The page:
set up an explanation and kind of like yeah yeah it does involve a lot of trust doesn't it writing because you do have to hand it over and just go how do you interpret that and that's the fundamental reading actually isn't it we all know from our english classes as kids that that can go on a funny journey can't it yeah so what do you think he meant by the door the door that was literally just what the guy walked through was there's a meeting behind it the door has a meaning of its own wait a minute that's how we just got from one room to the next my my english teacher miss seath her we did um pride and prejudice at school and it's about i don't know i well it's not even an inch thick that book her copy was about six inches thick because every page had like three or four post-it notes on it and she she would she could find a hidden meaning in every single word of the book her theories about what horses meant were just mad probably not suitable for school children well exactly he felt a bit wrong saying to her but in that time horses were the main mode of transport like the reason he rode a horse wasn't because he was a virulent character yeah you might have a point if he walked the book would have been over by the time he [ __ ] got there um but yeah you do yeah you have to trust your reader or listen or whatever didn't it to to figure out otherwise you could be explaining stuff forever you do and then but you find yourself second guessing what you've written as well and start analyzing it like a gcse english student don't you yeah you think oh well why oh why she got brown hair what am i saying that but you must put a lot nothing i just randomly picked it because i can but you must put a lot of subconscious stuff in your writing i i think that's probably true i'm sure there's a lot more i mean i think that's i think that's why it's sometimes why it's scary sharing your writing definitely yeah because because is it is a little window into your hidden bit of views when it pop out i always think that about um i'm sure you guys do the same they tell me but i always think that about um writing erotic fiction yeah sometimes you worry that people will get the wrong impression yeah are you trying to tell us something tom what have you do you have a non-deployment you've been writing uh for years um but i just think if you'd be i don't know you're just letting all your trade secrets out willy-nilly if you're pardoning the expression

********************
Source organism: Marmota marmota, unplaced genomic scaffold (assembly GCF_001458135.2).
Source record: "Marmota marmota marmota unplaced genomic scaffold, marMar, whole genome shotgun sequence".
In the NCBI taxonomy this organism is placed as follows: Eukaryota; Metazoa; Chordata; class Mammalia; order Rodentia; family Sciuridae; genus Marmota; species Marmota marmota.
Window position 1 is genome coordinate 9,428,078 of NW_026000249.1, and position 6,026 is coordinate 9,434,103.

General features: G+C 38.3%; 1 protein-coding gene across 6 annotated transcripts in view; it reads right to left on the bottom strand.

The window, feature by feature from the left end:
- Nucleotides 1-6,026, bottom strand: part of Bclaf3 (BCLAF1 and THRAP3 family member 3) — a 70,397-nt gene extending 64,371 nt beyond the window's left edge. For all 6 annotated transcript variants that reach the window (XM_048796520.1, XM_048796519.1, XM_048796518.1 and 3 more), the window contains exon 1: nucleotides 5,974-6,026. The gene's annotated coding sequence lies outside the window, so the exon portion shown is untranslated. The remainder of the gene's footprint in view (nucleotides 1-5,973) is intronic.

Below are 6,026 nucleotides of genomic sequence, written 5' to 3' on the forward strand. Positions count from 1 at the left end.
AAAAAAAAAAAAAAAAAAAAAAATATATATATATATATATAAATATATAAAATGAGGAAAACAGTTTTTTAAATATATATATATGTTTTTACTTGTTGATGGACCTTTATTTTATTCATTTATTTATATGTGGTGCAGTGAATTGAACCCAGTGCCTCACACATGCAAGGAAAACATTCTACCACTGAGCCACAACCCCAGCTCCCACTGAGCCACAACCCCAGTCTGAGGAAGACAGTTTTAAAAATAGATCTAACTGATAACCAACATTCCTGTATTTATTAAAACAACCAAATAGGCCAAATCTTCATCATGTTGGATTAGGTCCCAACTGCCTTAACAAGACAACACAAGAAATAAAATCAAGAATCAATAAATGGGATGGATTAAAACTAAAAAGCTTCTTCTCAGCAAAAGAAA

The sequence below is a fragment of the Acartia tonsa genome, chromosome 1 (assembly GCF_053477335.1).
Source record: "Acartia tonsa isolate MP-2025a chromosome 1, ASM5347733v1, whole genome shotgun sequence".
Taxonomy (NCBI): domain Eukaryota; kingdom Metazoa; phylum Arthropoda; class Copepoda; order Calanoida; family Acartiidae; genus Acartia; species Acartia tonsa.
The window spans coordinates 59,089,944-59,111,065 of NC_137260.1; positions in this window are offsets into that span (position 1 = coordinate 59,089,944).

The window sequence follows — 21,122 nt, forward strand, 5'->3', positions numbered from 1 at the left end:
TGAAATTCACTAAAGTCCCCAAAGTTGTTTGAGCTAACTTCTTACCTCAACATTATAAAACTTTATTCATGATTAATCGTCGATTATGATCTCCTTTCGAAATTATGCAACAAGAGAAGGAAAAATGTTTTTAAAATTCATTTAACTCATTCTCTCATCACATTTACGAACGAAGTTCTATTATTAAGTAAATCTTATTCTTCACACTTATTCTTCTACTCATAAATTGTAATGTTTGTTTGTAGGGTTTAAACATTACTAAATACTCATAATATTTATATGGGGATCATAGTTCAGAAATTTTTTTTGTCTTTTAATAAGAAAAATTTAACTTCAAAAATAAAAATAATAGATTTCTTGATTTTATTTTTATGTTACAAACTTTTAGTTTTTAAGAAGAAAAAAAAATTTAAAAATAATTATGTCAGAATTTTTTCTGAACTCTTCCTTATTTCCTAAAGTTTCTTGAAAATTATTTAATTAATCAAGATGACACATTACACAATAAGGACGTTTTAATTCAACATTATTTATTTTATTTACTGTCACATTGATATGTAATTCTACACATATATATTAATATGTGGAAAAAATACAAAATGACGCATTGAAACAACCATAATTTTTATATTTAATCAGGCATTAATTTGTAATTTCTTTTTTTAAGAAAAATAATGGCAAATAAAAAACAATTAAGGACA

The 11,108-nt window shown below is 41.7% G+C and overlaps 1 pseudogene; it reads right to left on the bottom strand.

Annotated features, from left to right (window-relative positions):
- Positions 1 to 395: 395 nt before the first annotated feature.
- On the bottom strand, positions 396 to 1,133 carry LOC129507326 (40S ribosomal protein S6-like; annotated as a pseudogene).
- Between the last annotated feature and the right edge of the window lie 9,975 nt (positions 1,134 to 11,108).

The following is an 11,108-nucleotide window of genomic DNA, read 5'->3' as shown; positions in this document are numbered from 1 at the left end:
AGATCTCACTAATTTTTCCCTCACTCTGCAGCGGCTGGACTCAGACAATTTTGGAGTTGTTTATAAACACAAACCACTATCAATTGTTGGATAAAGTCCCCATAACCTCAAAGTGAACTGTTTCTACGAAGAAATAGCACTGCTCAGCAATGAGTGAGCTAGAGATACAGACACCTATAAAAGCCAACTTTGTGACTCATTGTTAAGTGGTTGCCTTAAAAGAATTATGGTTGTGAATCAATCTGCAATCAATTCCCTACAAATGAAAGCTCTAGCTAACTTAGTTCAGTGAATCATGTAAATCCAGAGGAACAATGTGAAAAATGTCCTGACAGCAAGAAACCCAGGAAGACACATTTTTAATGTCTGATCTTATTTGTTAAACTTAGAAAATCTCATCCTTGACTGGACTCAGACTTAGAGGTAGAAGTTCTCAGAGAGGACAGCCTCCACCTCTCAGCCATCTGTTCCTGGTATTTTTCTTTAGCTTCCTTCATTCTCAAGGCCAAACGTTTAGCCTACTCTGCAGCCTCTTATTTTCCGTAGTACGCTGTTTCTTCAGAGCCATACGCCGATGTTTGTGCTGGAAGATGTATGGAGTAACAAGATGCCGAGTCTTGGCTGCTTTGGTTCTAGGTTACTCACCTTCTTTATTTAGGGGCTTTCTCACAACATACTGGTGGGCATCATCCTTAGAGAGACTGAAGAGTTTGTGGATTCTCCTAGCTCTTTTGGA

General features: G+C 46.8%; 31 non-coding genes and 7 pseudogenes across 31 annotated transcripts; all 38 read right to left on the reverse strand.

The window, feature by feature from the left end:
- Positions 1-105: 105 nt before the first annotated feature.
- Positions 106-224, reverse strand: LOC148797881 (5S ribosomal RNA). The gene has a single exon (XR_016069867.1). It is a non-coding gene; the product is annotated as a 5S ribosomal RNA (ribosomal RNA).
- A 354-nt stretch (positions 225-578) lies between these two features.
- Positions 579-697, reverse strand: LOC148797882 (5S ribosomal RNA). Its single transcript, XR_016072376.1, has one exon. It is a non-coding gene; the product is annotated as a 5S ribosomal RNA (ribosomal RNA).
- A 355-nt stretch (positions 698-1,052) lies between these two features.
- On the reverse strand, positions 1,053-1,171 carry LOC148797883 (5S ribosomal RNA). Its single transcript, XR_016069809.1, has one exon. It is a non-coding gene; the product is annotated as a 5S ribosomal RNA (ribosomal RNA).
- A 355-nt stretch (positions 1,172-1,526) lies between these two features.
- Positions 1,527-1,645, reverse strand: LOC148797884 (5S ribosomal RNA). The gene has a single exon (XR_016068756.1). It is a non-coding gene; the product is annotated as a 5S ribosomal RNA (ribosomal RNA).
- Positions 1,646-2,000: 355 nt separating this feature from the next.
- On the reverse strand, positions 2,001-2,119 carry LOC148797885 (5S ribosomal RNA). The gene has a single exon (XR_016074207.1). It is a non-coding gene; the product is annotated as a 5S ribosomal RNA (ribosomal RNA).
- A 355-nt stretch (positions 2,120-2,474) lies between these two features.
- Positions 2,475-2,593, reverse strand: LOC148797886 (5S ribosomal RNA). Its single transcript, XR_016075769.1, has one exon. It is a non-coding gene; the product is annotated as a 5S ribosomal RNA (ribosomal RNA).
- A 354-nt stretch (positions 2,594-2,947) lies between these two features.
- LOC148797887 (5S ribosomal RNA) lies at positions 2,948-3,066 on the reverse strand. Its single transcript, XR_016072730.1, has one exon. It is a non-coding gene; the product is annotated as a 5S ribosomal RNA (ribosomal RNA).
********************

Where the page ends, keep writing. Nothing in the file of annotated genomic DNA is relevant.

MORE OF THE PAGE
and uh and they could be writing some erotic fiction and then worry that some of your sort of more literary sensibilities would accidentally come out uh as you were writing it i'd be worried that all sorts of things will come out while i'm writing it out left right and center no um if you you're there writing your erotic fiction and you know as the two lovers laid together hang on tommy naked steady on their flesh gently touching and then actually someone goes oh no it's no it's meant to last more than uh 80 seconds they want another page yeah and of course i mean this is just the character this is a deep meaning it's like the horse is in pride and project yeah you get it yeah yeah yeah [ __ ] that should be our task for next week to what to get to a second page fiction i did actually have an idea for using erotic fiction as an opener for a book i'm always big on the openness for books i think i don't know if it comes to the advertising part of me of wanting to hook people in yeah you should chunny in the first page of a book it should be a whoa what's happening here there's no point writing a really awful page and then doing you know 302 reasons don't put that on the front you put the awful pages in the middle of the book exactly yeah not at the front i just get it out of the way but no the idea that it was the character the main character was struggling with life and was trying to find a way out of whatever so he's trying all these different jobs and stuff and then he suddenly decided to try writing erotic fiction so the first page was just a page of absolutely awful erotic fiction what that your character wrote but you don't know that as you're reading it you just think it might be yeah you don't yeah it's your character's writing so at the end he's scrambling up throwing in a bin and the story starts to open up that this is yet another that's a good opening he's not been able to do it is it is it just needs again dev story of my writing life hey that's a good idea i should write that right i've done that bit now that's exciting what else should i do something else it's funny that we're talking about this because i genuinely for a very brief period thought maybe that would be quite a good way into writing fiction because i was thinking how hard could it be and i looked at i don't know what's the um what's the website where you can basically audition for um to be the voice of certain books i mean not very well known books oh what's it called it's like an amazon spin-off isn't it atx yeah yes yes it's something like that anyway and uh and i i uh i thought yeah i'll just have a little look at that and just see if anyone anyone needs their book uh you know this is when i was particularly quiet yes and uh and i looked and i thought i'll check what the best sellers are because obviously you don't want to you know you don't want to book deal where you're reading something that no one's ever going to listen to obviously welcome to the failing writers podcast and uh every single bestseller was just like filthy fiction